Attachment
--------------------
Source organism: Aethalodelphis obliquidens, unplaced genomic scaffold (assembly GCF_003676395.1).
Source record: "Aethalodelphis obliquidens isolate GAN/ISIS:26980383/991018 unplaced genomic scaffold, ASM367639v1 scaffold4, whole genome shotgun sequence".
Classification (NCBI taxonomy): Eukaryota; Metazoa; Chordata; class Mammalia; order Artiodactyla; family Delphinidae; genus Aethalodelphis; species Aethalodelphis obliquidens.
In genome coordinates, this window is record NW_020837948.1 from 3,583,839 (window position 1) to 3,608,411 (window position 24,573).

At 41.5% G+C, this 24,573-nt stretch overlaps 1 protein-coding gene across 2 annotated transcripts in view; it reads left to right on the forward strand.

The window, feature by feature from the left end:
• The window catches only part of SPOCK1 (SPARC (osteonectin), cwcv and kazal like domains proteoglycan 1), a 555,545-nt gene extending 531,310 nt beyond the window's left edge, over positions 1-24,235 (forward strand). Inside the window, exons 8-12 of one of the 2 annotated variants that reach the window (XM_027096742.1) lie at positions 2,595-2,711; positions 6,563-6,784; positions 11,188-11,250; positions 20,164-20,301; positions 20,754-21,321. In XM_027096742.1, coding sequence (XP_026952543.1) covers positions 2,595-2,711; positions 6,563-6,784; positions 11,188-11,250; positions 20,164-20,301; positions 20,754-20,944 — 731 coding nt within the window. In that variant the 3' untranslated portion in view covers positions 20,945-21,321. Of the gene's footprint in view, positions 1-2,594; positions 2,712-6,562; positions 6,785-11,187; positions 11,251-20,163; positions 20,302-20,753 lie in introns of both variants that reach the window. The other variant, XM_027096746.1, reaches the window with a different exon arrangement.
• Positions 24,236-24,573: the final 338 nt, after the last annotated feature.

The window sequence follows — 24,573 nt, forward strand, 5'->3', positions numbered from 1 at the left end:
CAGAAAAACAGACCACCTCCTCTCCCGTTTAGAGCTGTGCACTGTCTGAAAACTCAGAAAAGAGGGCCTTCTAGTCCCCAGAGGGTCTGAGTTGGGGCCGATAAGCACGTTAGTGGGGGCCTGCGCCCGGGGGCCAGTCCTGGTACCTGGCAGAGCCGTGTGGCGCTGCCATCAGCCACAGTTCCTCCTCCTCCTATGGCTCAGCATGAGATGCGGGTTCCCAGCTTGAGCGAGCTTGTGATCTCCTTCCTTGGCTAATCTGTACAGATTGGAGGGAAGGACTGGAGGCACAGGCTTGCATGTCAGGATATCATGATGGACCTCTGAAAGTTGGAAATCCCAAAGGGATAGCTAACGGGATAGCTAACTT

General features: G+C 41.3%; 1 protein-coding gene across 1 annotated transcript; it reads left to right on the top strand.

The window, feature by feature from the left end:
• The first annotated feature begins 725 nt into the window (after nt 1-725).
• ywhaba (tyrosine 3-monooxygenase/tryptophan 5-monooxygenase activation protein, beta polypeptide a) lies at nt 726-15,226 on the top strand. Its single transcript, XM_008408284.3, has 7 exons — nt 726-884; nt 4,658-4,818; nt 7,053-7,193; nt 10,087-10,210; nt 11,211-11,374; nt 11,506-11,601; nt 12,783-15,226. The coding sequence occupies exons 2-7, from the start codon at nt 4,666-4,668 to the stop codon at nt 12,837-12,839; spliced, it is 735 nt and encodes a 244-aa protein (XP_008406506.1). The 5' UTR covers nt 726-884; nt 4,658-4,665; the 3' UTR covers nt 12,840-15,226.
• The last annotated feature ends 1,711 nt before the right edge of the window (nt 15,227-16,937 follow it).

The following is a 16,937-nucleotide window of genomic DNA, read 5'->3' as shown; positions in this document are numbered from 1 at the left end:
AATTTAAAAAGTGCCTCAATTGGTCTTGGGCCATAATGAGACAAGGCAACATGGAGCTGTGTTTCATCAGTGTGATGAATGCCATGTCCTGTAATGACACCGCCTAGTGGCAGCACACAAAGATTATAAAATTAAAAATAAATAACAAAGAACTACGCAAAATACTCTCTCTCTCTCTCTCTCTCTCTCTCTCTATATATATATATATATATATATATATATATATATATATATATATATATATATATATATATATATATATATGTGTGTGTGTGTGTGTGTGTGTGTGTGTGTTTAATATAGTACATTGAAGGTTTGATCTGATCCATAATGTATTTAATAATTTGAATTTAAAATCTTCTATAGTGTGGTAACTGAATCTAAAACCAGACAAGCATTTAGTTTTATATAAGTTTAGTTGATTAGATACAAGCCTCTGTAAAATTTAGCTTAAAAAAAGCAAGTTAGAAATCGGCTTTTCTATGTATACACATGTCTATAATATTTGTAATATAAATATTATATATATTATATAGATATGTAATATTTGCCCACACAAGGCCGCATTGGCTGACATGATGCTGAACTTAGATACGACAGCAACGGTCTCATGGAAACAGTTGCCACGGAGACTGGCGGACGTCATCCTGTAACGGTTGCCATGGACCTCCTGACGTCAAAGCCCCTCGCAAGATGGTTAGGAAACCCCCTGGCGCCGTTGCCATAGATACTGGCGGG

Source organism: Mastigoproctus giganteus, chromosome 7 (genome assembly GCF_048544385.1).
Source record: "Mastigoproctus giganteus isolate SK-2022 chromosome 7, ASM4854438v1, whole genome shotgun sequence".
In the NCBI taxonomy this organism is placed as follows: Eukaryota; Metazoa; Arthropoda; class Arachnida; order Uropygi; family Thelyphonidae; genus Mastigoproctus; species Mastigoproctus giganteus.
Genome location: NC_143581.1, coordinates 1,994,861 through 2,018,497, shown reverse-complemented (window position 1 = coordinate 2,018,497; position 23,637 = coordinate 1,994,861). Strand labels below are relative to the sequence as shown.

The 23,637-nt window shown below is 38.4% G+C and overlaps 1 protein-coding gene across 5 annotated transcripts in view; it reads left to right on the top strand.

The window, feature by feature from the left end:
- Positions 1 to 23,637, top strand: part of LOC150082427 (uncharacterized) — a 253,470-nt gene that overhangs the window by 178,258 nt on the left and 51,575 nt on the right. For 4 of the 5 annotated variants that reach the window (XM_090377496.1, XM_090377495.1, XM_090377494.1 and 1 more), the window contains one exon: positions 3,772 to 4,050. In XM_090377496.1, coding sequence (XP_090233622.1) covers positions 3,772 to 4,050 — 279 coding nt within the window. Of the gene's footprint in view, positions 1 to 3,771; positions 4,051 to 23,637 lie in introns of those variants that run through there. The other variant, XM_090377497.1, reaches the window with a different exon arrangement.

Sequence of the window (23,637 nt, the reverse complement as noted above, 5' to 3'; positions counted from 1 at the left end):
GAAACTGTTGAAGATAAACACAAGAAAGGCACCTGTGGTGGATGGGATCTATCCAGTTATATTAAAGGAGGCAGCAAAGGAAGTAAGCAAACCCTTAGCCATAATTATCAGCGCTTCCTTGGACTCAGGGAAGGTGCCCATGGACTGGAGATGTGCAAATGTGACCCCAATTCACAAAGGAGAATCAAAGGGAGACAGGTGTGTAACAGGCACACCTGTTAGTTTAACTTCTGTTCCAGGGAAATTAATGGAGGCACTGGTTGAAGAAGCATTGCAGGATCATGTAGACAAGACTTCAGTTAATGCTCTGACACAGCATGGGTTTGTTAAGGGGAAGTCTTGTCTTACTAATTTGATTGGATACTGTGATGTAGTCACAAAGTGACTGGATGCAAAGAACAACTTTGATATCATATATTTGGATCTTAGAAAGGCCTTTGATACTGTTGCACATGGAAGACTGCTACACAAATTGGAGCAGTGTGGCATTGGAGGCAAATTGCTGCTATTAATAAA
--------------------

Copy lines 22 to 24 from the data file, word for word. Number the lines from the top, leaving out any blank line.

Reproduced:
The 23,637-nt window shown below is 38.4% G+C and overlaps 1 protein-coding gene across 5 annotated transcripts in view; it reads left to right on the top strand.

The window, feature by feature from the left end:
- Positions 1 to 23,637, top strand: part of LOC150082427 (uncharacterized) — a 253,470-nt gene that overhangs the window by 178,258 nt on the left and 51,575 nt on the right. For 4 of the 5 annotated variants that reach the window (XM_090377496.1, XM_090377495.1, XM_090377494.1 and 1 more), the window contains one exon: positions 3,772 to 4,050. In XM_090377496.1, coding sequence (XP_090233622.1) covers positions 3,772 to 4,050 — 279 coding nt within the window. Of the gene's footprint in view, positions 1 to 3,771; positions 4,051 to 23,637 lie in introns of those variants that run through there. The other variant, XM_090377497.1, reaches the window with a different exon arrangement.